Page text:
The taxi driver’s views were a result of Guyana’s known history of petty crimes, especially robberies. Prior to telling me what he believed should be a robber’s punishment, he explained that a traveler had been robbed shortly after leaving the airport a few weeks prior and he was worried that people were coming into the country without proper arrangements. He also shared his concern about Guyana possibly being taken advantage of. On one side, there are Guyanese people who are hopeful that an increase in international tourism and traffic into the country in general, whether it be for leisure or business, is a sign that things will change economically for many Guyanese people. On the other side, there is a fear of the visitor coming into your home, staying too long, and eventually taking all of your resources, and in many ways exploiting you. When you look at how, historically, the Caribbean has been dependent on the developed world it is easy to see why some Guyanese people may be against inviting that kind of attention to the country. But the attention is already there. The discovery of oil off the coast of Guyana around 2019, showed that Guyana has some value in the global marketplace. As businesses like Exxonmobil and other private companies continue to travel into Guyana for business, some Guyanese people – especially those interested in selling Guyana‘s wildlife experience as a product- hope that they will be interested in doing some leisure activities during their stay. And while that has already started to happen, as someone who grew up in Guyana, I know that it is not so simple. There is a shared understanding amongst some Guyanese people that the country has been led by incompetent and corrupt leaders, so one can only hope that with all of this potential money and traffic coming into Guyana that people in leadership positions will do right by Guyanese residents. 

“We does propa dress up for go Giftland… the dunce thugs don’t bother we up deh”

S. Brown talking about Giftland Mall, 2021

Giftland: An Escape for Residents

As someone currently residing in the US, a first world country, even I can admit that Giftland Mall is a nice mall. It has a great spread of local traditional food and popular foreign food chains, Visitors have the option of buying imported goods that they would not be able to get at a place like Bourda or Stabroek market, and it is away from the chaos that often comes with being in a more traditional market. I went there with family and as an “outsider looking in” it was wonderful for me to see how happy going to this place made my family members- who had never gotten a chance to leave the country- feel. While doing research and interviews in Guyana, I was concerned about the [possible] loss of tradition, and how the government’s attempt to embrace modernity was already starting to hurt many people living in Guyana presently. I was also forced to grapple with the fact that the foreigners coming to set up shop in Guyana seemed to have no intention of investing in the local community. From conversations with local Guyanese people, there was a shared understanding that these foreigners had the ability to create a job opportunity or donate money to invest in the communities that they hope to profit from, but most foreign businesses were not doing that. Again, this reaffirmed my fear that modernity would ultimately do more harm than good. However, what I failed to realize in doing all of this was how modernity may also be a good thing for Guyanese people who have never gotten a chance to see or experience something else.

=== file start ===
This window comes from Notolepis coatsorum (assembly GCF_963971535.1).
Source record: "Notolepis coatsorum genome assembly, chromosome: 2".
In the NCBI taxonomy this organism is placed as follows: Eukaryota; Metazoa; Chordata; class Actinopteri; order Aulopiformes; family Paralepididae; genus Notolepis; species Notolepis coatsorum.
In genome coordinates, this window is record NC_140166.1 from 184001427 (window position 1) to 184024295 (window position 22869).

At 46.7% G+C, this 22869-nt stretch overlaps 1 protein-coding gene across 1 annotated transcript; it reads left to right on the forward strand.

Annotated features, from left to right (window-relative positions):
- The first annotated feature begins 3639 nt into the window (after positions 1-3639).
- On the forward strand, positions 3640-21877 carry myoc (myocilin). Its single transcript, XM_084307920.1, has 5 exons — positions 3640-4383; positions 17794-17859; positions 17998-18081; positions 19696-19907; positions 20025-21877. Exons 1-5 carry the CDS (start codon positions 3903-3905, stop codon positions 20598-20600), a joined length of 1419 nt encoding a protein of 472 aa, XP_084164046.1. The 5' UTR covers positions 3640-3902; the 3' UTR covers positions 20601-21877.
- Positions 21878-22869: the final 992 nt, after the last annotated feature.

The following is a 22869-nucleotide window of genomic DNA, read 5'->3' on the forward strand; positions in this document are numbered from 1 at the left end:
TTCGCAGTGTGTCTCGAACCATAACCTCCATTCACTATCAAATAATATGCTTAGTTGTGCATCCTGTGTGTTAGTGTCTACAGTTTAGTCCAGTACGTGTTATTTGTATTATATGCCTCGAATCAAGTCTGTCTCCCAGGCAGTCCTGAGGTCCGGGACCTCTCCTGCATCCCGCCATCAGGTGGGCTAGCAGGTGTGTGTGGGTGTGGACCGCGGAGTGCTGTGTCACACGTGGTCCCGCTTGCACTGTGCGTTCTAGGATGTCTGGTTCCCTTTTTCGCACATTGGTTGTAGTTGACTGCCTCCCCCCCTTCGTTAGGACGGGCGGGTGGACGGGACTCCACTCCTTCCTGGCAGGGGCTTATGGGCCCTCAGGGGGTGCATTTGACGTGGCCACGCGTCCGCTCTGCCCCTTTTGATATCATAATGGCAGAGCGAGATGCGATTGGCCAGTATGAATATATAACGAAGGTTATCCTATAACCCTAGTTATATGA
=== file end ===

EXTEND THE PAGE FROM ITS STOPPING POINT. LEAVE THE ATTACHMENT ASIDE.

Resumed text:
It is clear that the government -in collaboration with some businesses- is trying to fix Guyana in an attempt to appeal to foreigners, but if the government invests in the country’s infrastructure it can also benefit local Guyanese residents. Better roads, better malls, more job opportunity, and different experiences gives Guyanese people who don’t have the resources to hop on a plane and go somewhere else the chance to feel nice in their home. And coming to terms with this fact, helped me understand why places like Giftland was so special. From the few trips that I took to that mall with my cousins and from observing local shoppers, I could see how exciting a trip there was. It eventually became exciting for me because I knew what it was like to live in Guyana at a time where malls were slowly starting to come into the country, but was still overshadowed by traditional spots like markets in Georgetown. Usually when I go to a mall in America it is either to buy some thing or to hang out with friends before buying some thing. As a Guyanese person, I can admit that sometimes, especially when you do not have a lot of money, it feels like there is nothing one can do for fun, but hopping in a taxi or getting a friend to drive you up to Giftland to get a ice cream cone or to sit outside and eat a hotdog is all it takes for people to feel better. Again even if these malls were not built with local Guyanese people or poor Guyanese people in mind they seem to be the core audience keeping it afloat. It is easy to take a mall food court ice cream cone for granted when there is a variety, but when you live in a place like Guyana getting dressed up after a long day at work to set at a mall is “exciting.” Sitting outside of a churches restaurant and being able to sit on your phone without worrying that someone will come and snatch it is a necessary escape. Guyanese people deserve nice things too, and It is my hope that as foreigners continue to venture into Guyana that the country takes the necessary step to invest in the local economy and the local infrastructure without shutting Guyanese people out in favor of foreigners with big pockets. 

Leave a Reply

Your email address will not be published. Required fields are marked *